Dynamic Multi-Terabit Core Optical Network

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Engineering Optimization
Chapter 3 : Functions of Several Variables (Part 1)
Presented by:
Rajesh Roy
Networks Research Lab,
University of California, Davis
June 18, 2010
Introduction
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x is a vector of design variables of dimension N
No constraints on x
ƒ is a scalar objective function
ƒ and its derivatives exist and are continuous everywhere
We will be satisfied to identify local optima x*
Static Question
Dynamic Question
Test candidate points to see whether
they are (or are not) minima,
maxima, saddlepoints, or none of the
above.
Given x(0), a point that does not
satisfy
the
above-mentioned
optimality criteria, what is a better
estimate x(1) of the solution x*?
Introduction
The nonlinear objective ƒ will typically not be convex and therefore
will be multimodal.
Example:
Optimality Criteria
We examine optimality criteria for basically two reasons:
(1) because they are necessary to recognize solutions
(2) because they provide motivation for most of the useful methods
Consider the Taylor expansion of a function of several variables:
Necessary and Sufficient Conditions
Necessary Conditions:
Sufficient Conditions:
Static Question: Example
Dynamic Question : Searching x*
The methods can be classified into three broad categories:
1. Direct-search methods, which use only function values
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The S2 (Simplex Search) Method
Hooke–Jeeves Pattern Search Method
Powell’s Conjugate Direction Method
2. Gradient methods, which require estimates of the first derivative of ƒ(x)
 Cauchy’s Method
3. Second-order methods, which require estimates of the first and second
derivatives of ƒ(x)
 Newton’s Method
…….
Motivation behind different methods:
 Available computer storage is limited
 Function evaluations are very time consuming
 Great accuracy in the final solution is desired
 Sometimes its either impossible or else very time consuming to obtain
analytical expressions for derivatives
The S2 (Simplex Search) Method
1. Set up a regular simplex* in the space of the independent variables and
evaluate the function at each vertex.
2. The vertex with highest functional value is located.
3. This ‘‘worst’’ vertex is then reflected through the centroid to generate a
new point, which is used to complete the next simplex
4. Jump to Step 2 if the performance index decreases smoothly
Reflection:
Suppose x(j) is the point to be reflected. Then the centroid of the
remaining N points is
All points on the line from x( j) through xc are given by
New Vertex Point:
*In N dimensions, a regular simplex is a polyhedron composed of N+1 equidistant points, which form its vertices.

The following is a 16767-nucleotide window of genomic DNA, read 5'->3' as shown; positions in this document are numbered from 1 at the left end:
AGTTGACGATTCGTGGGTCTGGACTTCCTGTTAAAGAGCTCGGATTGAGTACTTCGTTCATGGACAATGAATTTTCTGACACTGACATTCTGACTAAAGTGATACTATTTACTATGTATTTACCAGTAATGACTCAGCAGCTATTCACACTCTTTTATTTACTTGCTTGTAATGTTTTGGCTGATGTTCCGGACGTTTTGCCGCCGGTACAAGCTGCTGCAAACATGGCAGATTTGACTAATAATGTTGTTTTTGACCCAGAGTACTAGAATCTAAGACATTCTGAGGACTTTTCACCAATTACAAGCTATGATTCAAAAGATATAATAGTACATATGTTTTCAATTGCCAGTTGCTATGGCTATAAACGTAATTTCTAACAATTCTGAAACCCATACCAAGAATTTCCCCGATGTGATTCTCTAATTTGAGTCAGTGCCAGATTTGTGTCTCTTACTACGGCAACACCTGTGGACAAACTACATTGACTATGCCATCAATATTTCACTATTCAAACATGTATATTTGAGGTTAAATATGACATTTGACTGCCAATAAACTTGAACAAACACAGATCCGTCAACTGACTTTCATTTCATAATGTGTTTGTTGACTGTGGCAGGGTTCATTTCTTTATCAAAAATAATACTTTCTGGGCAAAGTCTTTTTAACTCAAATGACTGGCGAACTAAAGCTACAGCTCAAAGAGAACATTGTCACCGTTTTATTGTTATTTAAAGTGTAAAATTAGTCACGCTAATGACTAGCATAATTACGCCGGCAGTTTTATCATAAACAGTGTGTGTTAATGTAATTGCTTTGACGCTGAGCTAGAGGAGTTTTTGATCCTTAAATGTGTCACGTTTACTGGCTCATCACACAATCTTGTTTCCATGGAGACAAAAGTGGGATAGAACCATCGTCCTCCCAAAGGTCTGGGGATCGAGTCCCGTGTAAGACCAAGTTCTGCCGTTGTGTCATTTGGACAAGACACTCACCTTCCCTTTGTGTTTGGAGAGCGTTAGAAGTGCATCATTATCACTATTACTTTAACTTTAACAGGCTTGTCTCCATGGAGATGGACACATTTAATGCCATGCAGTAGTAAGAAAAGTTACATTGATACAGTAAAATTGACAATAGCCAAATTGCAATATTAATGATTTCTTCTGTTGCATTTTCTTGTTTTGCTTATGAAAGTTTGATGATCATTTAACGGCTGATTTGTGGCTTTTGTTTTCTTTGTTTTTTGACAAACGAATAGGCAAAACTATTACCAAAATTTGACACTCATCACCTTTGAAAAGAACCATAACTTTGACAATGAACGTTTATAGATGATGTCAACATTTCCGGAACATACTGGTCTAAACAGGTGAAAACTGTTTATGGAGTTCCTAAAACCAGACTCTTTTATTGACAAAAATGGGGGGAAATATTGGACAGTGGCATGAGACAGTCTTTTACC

Hooke-Jeeves Pattern Search Method
Exploratory Moves:
1. Given a specified step size the exploration proceeds from an initial point by the
specified step size in each coordinate direction.
2. If the function value does not increase, the step is considered successful.
3. Otherwise, the step is retracted and replaced by a step in the opposite direction,
which in turn is retained depending upon whether it succeeds or fails.
Pattern Moves:
1. Single step from the present base point along the line from the previous
to the current base point.
Hooke-Jeeves Pattern Search Method
Hooke-Jeeves Pattern Search Method
Example:
Powell’s Conjugate Direction Method
Given a quadratic function q(x), two arbitrary but distinct points x(1) and x(2), and
a direction d, if y(1) is the solution to min q(x(1), d) and y(2) is the solution to min
q(x(2), d), then the direction y(2)–y(1) is C conjugate to d.
Theorem :
If a quadratic function in N variables can be transformed so that it is just the sum of perfect
squares, then the optimum can be found after exactly N single-variable searches, one with respect
to each of the transformed variables.
Gradient-Based Methods
All of the methods considered here employ a similar iteration procedure:
Cauchy’s Method
Taylor expansion of the objective about x:
The greatest negative scalar product results from the choice
This is the motivation for the simple gradient method:
Example:
Newton’s Method
Consider again the Taylor expansion of the objective:
We form a quadratic approximation to ƒ(x) by dropping terms of order 3
forcing x(k1), the next point in the sequence, to be a point where the
gradient of the approximation is zero. Therefore,
So according to Newton’s optimization method:

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